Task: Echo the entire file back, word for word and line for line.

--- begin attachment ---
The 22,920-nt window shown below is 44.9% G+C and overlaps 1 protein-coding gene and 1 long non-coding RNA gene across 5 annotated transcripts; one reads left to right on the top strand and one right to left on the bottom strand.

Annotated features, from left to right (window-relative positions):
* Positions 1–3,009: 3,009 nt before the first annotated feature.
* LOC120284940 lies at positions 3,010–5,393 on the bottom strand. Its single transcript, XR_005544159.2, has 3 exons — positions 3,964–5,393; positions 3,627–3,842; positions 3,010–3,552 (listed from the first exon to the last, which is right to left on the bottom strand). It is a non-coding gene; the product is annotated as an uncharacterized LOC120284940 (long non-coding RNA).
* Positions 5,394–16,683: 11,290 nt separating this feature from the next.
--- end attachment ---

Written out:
The 22,920-nt window shown below is 44.9% G+C and overlaps 1 protein-coding gene and 1 long non-coding RNA gene across 5 annotated transcripts; one reads left to right on the top strand and one right to left on the bottom strand.

Annotated features, from left to right (window-relative positions):
* Positions 1–3,009: 3,009 nt before the first annotated feature.
* LOC120284940 lies at positions 3,010–5,393 on the bottom strand. Its single transcript, XR_005544159.2, has 3 exons — positions 3,964–5,393; positions 3,627–3,842; positions 3,010–3,552 (listed from the first exon to the last, which is right to left on the bottom strand). It is a non-coding gene; the product is annotated as an uncharacterized LOC120284940 (long non-coding RNA).
* Positions 5,394–16,683: 11,290 nt separating this feature from the next.